The day is an overstuffed beanbag chair being used as a pincushion. If I sit perfectly still once I wake up, things don’t hurt quite as much. I know that the danger, that pain is still there, but if I turn full-statue, if I close my eyes and hold my breath and will my blood to turn solid and declare a synapse ceasefire, I can pretend that I’m just fine. And that notion of being safe from whatever the day is going to bring—some stupid work task that I reflexively misconstrue as a personal insult, or maybe the foaming rage that accompanies the sight of a driver not making a complete stop at a four-way intersection, or the latest in my consistently expanding list of innocent mistakes that turn self-ascribed End Of The Worlds—is, of course a delusion. There’s no safety from any of that because that’s what everything is.
Then bad stuff happens. Some of it’s the result of my own doing and some of it isn’t, but discerning the proper ratio between the two is a fool’s math. What matters is that it all feels like my fault, and so when I actually do do something stupid or thoughtless or childish, it’s impossible to divorce from the things that have been done to me, and I find no resistance when blaming garbage people for living up to their rotten cores.
Because garbage people are gonna be garbage people and the only thing you can do is fight and wail and gnash your teeth against becoming one of them yourself. They’re going to fuck your best friend behind your back. They’re going to steal your mattress and lock their door behind them. They're going to take the bulbs from the lighting fixtures and cackle to themselves in an unlit mirror. They’re going to confuse your sensitivity for weakness, and that’s okay.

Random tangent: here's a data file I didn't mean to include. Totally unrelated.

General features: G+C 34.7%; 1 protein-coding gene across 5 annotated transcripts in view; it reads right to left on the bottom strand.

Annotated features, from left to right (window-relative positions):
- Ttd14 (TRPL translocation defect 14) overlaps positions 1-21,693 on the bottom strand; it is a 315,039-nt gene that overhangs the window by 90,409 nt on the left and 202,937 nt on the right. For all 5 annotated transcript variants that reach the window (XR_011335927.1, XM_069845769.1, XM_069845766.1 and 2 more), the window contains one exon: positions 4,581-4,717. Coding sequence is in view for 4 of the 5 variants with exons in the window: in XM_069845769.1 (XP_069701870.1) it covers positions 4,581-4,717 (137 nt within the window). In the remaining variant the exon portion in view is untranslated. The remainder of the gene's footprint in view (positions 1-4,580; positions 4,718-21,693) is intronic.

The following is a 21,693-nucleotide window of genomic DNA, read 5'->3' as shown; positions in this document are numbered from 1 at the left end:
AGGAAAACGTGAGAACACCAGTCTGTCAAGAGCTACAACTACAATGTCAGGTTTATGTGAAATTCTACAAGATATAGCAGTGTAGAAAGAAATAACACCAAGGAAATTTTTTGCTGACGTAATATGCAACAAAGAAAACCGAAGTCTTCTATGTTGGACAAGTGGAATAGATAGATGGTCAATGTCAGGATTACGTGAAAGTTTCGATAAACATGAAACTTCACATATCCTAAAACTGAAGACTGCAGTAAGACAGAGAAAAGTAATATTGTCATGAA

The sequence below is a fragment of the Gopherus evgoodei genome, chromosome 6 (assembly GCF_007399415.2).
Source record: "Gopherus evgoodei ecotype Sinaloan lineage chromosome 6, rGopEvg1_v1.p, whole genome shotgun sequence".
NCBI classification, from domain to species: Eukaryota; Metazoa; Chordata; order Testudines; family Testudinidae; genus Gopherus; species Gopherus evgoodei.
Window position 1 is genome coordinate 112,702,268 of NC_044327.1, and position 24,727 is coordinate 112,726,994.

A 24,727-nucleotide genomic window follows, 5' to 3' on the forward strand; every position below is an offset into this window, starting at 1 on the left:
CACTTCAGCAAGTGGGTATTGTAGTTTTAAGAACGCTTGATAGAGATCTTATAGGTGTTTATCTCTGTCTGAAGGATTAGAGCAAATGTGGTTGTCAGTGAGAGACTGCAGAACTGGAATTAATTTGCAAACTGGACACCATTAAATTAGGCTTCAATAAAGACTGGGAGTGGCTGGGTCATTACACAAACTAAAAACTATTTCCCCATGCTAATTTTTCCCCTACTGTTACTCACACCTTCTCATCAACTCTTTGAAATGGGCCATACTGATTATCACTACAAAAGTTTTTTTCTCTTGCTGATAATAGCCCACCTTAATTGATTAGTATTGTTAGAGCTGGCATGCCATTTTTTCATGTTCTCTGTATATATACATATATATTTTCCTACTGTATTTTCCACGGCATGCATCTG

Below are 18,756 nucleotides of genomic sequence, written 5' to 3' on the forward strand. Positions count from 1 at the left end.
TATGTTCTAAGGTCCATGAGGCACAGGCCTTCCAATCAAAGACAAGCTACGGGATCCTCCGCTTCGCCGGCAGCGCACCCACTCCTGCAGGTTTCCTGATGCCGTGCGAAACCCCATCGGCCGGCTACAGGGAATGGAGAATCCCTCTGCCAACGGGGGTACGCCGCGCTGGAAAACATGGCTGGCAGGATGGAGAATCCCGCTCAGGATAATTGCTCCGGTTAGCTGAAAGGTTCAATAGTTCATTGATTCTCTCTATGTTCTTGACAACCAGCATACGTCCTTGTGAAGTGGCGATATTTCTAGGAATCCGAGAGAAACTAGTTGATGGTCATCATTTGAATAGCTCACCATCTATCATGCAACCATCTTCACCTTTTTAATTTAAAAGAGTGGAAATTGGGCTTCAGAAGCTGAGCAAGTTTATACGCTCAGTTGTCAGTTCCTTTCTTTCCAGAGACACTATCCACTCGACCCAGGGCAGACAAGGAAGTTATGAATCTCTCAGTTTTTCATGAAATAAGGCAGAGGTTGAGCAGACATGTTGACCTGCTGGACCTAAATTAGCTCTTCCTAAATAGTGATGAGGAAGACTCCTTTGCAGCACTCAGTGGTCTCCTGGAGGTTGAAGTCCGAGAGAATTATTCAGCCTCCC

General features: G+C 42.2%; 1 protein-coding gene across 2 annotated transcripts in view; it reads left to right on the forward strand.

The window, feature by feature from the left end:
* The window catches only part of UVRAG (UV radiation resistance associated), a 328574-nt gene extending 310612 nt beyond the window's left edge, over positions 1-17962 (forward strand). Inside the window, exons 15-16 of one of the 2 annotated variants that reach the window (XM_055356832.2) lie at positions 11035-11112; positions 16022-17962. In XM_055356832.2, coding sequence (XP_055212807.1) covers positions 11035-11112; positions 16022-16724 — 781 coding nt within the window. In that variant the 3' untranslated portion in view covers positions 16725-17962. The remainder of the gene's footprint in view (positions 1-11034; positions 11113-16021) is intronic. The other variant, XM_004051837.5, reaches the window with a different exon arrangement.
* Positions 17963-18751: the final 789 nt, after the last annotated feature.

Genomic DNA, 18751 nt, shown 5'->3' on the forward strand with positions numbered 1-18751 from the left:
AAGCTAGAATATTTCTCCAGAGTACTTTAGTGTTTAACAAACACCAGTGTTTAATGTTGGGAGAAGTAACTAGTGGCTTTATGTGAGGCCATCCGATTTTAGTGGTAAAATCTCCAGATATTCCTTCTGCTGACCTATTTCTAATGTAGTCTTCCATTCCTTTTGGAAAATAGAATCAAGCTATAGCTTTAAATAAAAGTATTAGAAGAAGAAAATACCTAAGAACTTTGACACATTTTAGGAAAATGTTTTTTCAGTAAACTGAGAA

Because you are going to ignore your friend’s phone calls after you promised to help them move because you’ve somehow convinced yourself that you need a dog today and if you don’t get one your heart will simply burst like a hand grenade and its shrapnel will murder everyone close to you. And you’re going to drop the ball on a work project because you postponed it to the last minute and got so overwhelmed with the idea of dropping everything (isn’t so hard to drop everything when “everything” is “stuff you promised to do for other people”) that you get a panic attack just thinking about it.
Maybe you have a predisposition toward panic attacks. But maybe you’re using that panic attack as an excuse so that, when you inevitably send the verbose 4 AM apology email—and if you’re good at anything by now, it’s apologizing—you have something to call it, since “existential dread” and “a sense of darkness that seems to form itself into a frame around anything that anyone ever says to you, ever” aren’t very good subject lines. So you just do whatever shit you’re going to do because, by now, this is who you are.
But that’s over. I’m tired of surrendering to the worst parts of myself. I’m through with self-imposed Stockholm Syndrome, this anger and loathing and frothing, furious rage holding a gun to my happiness and daring me to flinch.
So let this hereby be my accountability statement:
I will not fail you again. And I will build skyscrapers to prove it.